I went to Europe last week. It was, in a word, amazing. I’m sure that I will write about it for the next fortnight whilst I am dreaming of hot scones painted in clotted cream. Ahhh....England.
I’m kind of whacked out from the 22 hours I spent awake and flying yesterday, so I’ll leave the smart and/or funny stuff for later. But I wanted to say hullo to all of you, my online pals and share my wisdom shavings. Little thin strips of something bigger, that is.
Anyways, let’s get started, shall we?
Lessons from London:
1. Europe’s Melting Pot
Forget what your history textbook or lovely anchorwoman says about America being the Melting Pot. I’m sure that this was true long ago when white powdered wigs were still considered masculine. But now....not so much. I heard every language, saw every color, tasted every kind of food. Well, not really on the food. I kept meaning to get to the Indian take-away joints, but scones kept calling out my name. But the different kinds of food were available, even though I stuck to white carbs the whole time. America’s Melting Pot only exists in the sense that if you mix all of your watercolors together, you come up with the same color all around...London has lovely pots of red, brown, yellow, scone, you name it.
2. Umbrellas do not work
Rain falls from above. Thus, if you place a barrier betwixt your head and the rain from above, you will stay dry? Alas, not so. Rain falls up and sideways and down and sometimes just for fun...rain manages to do all of these things when you are INDOORS. Cheeky British rain.
3. London Underground is a Democrat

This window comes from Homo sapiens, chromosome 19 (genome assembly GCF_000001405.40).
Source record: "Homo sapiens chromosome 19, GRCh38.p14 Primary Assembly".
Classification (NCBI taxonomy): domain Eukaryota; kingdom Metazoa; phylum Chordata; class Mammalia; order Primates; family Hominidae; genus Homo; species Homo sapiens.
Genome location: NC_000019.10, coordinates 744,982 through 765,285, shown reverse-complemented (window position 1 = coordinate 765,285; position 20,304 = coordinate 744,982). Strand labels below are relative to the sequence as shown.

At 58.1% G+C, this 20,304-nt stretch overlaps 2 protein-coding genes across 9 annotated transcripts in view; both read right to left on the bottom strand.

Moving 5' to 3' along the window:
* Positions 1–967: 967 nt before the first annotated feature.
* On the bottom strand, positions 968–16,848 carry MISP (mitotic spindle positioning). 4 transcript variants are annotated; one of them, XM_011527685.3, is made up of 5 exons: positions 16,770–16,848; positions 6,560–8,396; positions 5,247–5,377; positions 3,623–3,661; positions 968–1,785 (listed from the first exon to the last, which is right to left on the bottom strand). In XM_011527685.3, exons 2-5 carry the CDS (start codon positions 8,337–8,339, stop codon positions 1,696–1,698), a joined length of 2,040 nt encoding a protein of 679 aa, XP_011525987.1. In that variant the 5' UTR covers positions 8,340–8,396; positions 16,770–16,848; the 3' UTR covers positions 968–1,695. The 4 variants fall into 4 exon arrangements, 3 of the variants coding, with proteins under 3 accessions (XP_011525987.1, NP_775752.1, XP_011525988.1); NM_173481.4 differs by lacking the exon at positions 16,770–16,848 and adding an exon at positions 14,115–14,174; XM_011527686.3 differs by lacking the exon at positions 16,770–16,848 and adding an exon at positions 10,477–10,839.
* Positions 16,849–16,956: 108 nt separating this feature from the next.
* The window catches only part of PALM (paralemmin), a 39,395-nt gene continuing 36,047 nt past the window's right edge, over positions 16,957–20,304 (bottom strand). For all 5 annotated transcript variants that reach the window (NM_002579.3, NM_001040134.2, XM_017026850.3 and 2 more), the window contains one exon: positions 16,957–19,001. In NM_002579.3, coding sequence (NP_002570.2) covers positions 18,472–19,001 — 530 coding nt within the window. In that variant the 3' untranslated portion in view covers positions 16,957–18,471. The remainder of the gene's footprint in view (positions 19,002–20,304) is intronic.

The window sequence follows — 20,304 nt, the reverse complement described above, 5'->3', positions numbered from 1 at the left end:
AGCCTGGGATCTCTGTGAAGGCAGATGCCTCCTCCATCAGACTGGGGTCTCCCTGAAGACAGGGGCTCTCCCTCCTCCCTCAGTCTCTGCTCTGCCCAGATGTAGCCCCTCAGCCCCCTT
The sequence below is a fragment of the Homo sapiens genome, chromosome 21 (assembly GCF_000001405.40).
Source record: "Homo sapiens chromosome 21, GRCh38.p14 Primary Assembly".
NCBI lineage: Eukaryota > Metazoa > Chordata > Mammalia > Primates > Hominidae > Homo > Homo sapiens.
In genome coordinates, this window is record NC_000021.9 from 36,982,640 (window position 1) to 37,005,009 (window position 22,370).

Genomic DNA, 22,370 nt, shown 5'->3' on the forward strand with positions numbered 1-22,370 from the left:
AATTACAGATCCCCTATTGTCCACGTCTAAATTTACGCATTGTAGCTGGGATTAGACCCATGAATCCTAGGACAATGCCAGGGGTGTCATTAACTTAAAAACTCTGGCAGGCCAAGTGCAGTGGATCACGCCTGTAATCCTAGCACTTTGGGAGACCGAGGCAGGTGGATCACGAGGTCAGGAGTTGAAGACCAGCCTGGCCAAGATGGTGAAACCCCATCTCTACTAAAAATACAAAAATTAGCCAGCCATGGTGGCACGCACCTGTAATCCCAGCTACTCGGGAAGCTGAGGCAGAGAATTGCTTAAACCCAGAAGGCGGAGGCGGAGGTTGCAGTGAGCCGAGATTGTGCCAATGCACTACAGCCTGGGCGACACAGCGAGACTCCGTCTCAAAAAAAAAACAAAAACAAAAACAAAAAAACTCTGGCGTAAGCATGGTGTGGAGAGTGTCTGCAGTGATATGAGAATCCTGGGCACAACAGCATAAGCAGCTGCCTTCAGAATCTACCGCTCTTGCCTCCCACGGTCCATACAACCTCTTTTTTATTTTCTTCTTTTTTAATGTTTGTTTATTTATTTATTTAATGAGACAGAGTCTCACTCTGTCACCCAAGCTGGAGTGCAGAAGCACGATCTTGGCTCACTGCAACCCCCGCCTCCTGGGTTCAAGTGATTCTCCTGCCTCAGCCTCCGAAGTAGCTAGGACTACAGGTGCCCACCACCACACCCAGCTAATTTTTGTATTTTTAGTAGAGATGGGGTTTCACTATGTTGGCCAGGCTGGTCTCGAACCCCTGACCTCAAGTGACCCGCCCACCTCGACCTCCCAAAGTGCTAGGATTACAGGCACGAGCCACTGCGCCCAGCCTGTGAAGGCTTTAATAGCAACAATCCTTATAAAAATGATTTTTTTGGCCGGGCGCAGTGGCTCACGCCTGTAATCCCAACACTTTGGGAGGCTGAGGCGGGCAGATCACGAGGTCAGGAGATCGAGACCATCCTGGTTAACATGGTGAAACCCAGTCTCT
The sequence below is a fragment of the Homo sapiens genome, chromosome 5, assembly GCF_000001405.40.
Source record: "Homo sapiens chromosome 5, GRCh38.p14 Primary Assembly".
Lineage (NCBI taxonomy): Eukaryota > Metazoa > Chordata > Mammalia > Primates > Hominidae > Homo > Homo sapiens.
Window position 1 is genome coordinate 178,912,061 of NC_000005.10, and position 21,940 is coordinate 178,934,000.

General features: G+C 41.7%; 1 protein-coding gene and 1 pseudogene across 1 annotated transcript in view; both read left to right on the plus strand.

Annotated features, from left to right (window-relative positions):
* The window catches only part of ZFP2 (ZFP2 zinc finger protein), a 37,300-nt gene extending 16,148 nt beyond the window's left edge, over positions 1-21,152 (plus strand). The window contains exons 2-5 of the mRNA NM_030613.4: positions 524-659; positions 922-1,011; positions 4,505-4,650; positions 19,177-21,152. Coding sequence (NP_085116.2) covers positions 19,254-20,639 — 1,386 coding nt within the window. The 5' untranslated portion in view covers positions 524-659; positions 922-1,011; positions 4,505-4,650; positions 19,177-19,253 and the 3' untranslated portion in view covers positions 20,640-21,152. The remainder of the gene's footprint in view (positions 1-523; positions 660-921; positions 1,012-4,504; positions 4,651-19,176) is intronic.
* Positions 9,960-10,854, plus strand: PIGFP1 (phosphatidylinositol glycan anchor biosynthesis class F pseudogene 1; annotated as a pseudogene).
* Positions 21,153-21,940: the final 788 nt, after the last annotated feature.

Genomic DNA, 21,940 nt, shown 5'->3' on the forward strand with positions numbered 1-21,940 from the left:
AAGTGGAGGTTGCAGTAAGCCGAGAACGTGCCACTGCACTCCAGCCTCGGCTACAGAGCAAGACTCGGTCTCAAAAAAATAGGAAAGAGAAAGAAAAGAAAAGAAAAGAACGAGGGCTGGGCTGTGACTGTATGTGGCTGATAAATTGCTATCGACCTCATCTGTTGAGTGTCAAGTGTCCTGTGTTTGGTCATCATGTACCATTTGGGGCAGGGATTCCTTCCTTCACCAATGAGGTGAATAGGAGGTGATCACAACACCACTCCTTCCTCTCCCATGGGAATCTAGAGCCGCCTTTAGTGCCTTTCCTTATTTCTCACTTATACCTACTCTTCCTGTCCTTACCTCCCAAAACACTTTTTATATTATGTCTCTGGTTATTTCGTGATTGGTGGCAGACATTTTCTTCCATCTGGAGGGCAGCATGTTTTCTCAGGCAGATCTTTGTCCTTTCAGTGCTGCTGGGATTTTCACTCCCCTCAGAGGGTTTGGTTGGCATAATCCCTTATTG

Yes, that is a stupid statement on many levels. But when you ride on the tube, you see businessmen with oiled hair (ew) and Italian leather tasseled loafers sitting next to a bedraggled-looking-pants-are-too-big American tourist....I mean, some poor person...and they are just sharing their mourning commute. Poignant realization, at least for me. I think that there would be more understanding between those of differing economic/racial/social/ groups if they had to SEE each other and SIT next to each other and god forbid TALK to each other. All of a sudden you realize that they are PEOPLE for crying out loud and not LAZY or DIRTY or SNOBBISH. OK, some of them are dirty. I don’t know why they detest deodorant. At least that transcends class distinction. Crikey, my nose has never been so offended.
4. Scones have healing power
Yes, they do. If you are sad or tired or lonely or happy or content or are feeling any emotion whatsoever, scones carry you along on a river of butter and sugar to a happy place where only good things happen. Unless you eat too much Happy Scone and then you hurt from the inside and swear you’ll never eat again. Just walk around a bit, the feeling will pass. And when it does, go back inside from whence you came and ask for more Happy Scone and this time add more cream. It is a little known fact that without scones and surely without clotted cream, the British would be more emotionally constipated than they already are.
5. Harrods is Hell